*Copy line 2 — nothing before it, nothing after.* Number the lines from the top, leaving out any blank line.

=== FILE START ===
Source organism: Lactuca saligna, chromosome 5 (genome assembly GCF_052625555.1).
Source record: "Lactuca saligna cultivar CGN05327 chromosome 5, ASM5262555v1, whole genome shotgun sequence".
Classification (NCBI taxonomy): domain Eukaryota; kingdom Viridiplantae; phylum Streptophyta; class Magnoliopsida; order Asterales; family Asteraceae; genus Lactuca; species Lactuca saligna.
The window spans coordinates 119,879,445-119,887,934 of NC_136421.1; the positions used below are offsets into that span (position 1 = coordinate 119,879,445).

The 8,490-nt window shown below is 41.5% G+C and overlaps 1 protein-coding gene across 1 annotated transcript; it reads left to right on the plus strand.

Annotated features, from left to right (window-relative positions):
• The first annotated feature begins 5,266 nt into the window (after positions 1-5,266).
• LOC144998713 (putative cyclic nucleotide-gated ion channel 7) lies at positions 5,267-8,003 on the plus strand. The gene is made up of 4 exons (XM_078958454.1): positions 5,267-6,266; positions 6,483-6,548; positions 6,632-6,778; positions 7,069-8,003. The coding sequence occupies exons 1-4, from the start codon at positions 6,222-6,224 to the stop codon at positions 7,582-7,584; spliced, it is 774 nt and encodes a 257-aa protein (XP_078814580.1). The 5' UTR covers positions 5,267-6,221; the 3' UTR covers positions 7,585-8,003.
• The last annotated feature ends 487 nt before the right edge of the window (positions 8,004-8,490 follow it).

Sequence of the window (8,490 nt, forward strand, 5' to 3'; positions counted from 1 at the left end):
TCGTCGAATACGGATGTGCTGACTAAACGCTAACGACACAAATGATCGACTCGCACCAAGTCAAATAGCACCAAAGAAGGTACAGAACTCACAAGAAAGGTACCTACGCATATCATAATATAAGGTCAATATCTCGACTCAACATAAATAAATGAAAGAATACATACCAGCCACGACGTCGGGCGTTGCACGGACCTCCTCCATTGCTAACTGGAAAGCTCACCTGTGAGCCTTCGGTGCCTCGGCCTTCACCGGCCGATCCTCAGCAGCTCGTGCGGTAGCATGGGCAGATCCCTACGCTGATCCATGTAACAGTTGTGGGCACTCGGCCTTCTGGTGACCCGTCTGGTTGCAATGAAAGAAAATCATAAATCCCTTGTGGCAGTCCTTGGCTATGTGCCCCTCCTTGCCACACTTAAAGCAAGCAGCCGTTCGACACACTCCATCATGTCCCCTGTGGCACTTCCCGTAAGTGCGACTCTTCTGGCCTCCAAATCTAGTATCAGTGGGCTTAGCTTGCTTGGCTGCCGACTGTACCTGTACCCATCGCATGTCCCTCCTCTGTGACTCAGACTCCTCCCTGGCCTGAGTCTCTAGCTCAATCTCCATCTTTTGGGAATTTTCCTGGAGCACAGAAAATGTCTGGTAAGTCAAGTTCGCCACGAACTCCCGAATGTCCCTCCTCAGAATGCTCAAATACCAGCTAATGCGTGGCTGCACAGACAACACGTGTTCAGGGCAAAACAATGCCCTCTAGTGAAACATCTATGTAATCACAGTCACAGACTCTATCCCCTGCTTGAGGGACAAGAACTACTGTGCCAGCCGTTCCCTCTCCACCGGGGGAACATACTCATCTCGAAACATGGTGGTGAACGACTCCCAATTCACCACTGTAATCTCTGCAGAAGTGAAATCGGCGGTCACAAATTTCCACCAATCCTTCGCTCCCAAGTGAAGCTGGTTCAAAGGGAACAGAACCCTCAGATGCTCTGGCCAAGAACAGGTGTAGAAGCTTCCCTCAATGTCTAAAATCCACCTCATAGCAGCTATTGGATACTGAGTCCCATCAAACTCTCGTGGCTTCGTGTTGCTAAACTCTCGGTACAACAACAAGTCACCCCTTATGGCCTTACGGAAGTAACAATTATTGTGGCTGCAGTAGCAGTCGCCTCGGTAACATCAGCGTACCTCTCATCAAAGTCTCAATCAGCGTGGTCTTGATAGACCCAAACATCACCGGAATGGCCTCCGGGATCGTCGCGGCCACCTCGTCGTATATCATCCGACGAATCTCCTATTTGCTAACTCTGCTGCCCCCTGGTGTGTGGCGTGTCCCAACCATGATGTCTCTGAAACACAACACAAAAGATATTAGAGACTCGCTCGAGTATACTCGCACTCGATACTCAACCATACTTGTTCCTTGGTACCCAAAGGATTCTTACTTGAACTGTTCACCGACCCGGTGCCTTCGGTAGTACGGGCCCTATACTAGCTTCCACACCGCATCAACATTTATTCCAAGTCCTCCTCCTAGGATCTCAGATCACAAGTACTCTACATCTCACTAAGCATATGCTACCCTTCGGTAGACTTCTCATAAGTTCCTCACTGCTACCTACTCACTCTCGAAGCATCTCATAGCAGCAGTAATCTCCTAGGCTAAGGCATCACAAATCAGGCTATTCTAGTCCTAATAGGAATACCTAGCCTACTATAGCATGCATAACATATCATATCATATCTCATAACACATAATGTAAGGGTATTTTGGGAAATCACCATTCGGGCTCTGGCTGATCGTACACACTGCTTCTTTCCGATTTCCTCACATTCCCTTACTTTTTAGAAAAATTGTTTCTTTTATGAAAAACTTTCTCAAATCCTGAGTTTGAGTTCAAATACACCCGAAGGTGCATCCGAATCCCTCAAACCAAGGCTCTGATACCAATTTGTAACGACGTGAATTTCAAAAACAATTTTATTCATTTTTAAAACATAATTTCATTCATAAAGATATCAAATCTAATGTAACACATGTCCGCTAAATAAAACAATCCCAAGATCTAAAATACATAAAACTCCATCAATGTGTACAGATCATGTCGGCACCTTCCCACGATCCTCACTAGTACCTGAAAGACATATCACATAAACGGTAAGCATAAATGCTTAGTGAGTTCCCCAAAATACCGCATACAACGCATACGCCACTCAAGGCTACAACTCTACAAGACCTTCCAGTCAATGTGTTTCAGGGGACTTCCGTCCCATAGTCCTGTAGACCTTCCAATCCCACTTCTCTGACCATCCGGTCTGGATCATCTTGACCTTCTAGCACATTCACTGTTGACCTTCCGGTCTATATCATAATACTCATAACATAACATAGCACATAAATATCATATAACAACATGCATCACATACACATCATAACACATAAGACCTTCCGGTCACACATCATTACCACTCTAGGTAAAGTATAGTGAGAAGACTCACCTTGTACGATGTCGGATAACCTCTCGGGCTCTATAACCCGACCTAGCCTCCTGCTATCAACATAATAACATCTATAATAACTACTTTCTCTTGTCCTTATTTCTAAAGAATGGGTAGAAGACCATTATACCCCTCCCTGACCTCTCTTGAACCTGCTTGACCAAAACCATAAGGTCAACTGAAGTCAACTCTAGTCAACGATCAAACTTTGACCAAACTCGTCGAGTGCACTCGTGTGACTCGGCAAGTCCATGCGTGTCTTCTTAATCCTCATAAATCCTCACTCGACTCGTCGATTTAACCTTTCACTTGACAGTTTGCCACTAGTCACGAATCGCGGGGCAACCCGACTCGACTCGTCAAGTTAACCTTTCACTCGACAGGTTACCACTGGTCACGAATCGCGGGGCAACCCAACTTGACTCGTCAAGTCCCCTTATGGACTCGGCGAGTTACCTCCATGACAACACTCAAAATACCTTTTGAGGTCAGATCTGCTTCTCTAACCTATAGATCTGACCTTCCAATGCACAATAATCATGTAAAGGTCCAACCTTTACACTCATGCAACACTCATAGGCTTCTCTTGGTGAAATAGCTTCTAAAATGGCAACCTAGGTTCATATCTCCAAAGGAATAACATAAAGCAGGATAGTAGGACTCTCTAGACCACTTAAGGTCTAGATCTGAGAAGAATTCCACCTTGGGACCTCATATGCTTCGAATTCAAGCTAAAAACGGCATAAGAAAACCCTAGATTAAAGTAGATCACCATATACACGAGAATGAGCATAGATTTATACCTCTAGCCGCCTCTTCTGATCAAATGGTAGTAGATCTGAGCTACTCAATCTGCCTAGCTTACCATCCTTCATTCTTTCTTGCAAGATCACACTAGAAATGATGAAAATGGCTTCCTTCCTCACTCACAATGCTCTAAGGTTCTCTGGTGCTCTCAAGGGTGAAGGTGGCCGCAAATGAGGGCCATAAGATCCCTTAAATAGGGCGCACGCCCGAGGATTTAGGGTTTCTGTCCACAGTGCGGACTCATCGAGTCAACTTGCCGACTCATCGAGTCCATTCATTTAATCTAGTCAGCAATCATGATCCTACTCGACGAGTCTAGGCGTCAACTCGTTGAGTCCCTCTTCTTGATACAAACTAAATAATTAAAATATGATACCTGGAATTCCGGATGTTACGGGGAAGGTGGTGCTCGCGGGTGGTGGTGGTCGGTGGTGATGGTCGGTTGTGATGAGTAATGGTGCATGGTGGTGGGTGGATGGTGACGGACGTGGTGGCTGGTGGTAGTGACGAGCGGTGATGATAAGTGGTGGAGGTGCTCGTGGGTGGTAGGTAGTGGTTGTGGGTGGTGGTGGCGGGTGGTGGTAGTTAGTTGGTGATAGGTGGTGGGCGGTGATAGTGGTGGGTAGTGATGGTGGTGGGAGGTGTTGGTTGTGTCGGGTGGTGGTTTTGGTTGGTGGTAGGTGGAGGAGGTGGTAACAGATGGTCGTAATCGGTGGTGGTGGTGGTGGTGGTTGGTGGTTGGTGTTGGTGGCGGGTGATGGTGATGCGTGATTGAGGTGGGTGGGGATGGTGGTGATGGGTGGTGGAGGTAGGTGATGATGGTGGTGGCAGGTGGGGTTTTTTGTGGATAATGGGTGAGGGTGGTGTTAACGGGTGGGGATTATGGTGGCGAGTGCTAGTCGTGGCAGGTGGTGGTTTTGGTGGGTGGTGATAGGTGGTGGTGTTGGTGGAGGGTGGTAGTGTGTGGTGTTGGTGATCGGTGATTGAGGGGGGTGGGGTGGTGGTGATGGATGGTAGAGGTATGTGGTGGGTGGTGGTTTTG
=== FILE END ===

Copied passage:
Source record: "Lactuca saligna cultivar CGN05327 chromosome 5, ASM5262555v1, whole genome shotgun sequence".